(Do they? I thought as I rewatched this recently, hunched over a bowl of SpaghettiOs in days-old sweatpants.)
Noel laughs with genuine shock. “That shouldn’t be funny,” he says, “but it is.”
Straight-faced Rosie, focused on her terrifying horse needle, doubles down: “Rabbits are not my thing. Give me an angry stallion or a snake any day.”
But why? Noel doesn’t ask, and honestly, what the hell, Noel? Chatting with bakers is your WHOLE JOB, other than shouting, “Ready, set, bake!” And here comes Rosie with this fascinating morsel, making your job easy, and you don’t follow up? Why do rabbits just want to die, and how does she know that? Is she a rabbit therapist, Noel?
I have a theory. To enumerate, allow me to turn to another surprisingly dark, British cultural export, Richard Adams’s 1972 novel, Watership Down.
For a children’s book, there’s an awful lot of fear and murder in Watership Down. After all, it’s mostly about rabbits, whose defining characteristic is that they’re afraid of basically everything. Even the rabbits’ folk hero, a trickster that Adams compares to Robin Hood and Brer Rabbit, is named El-ahrairah, which, in Adams’s made-up rabbit language, means “the Prince With a Thousand Enemies.”
So even in England, where the mightiest predators are dog-size, at best, rabbits have a thousand enemies, and each of those enemies wants to eat them. They’re terrified all the time, which is what Rosie means when she says that rabbits just want to die. God’s perfect nihilists, rabbits know that death is imminent. Whether it comes from a fox, a car, or a sardonic veterinarian who bakes in her spare time and is just trying to help them — doesn’t matter. They’re braced for it from all sides.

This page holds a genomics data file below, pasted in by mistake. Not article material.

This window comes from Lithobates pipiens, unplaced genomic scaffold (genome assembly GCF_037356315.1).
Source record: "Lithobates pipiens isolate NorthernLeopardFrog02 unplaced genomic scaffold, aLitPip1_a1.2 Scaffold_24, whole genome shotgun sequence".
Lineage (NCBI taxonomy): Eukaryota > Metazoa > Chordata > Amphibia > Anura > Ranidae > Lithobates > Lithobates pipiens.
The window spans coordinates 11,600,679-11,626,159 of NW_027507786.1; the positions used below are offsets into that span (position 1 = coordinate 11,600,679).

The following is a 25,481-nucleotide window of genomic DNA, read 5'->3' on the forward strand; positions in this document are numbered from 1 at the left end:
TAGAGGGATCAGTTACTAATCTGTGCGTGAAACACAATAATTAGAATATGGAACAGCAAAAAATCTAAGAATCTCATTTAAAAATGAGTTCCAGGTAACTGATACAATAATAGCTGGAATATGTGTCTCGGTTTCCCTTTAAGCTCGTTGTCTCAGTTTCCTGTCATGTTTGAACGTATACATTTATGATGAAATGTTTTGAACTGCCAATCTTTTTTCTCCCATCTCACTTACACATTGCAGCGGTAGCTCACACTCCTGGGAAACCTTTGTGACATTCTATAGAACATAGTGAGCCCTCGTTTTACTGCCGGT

And the rabbits are right! Death is imminent. That’s the glorious drama of the thing! Aren’t we all just food for something, when you really think about it? The Great British Baking Show does not want you to think about it. Or does it?
With all due respect to Noel and Helena’s gothiness, I submit that it is this moment — the rabbit moment — that reveals The Great British Baking Show’s secret darkness. Famously the least cutthroat series on TV, The Great British Baking Show is usually able to distract us from the eternal, screaming conflict of predator and prey with a perfectly shiny mirror glaze. Even here, the show breezes past Rosie’s comment as though it were nothing more than a particularly dark joke, when in fact it reveals a fundamental truth, a truth the show itself knows well: Nothing, not even a Paul Hollywood handshake, will save us from the gaping maw of death.
Far from an outlier, Rosie’s terrified rabbits actually speak to one of the show’s major themes. The Great British Baking Show understands that life truly is like a great cake — beautiful, fragile, and temporary. Profiteroles don’t last forever. This truth is baked into the very center of each episode, woven through the series like the marbling of a perfect cheesecake. That’s what makes it all so comforting. Because if we’re all bounding toward the grave, at least we have The Great British Baking Show to remind us to make the journey sweet.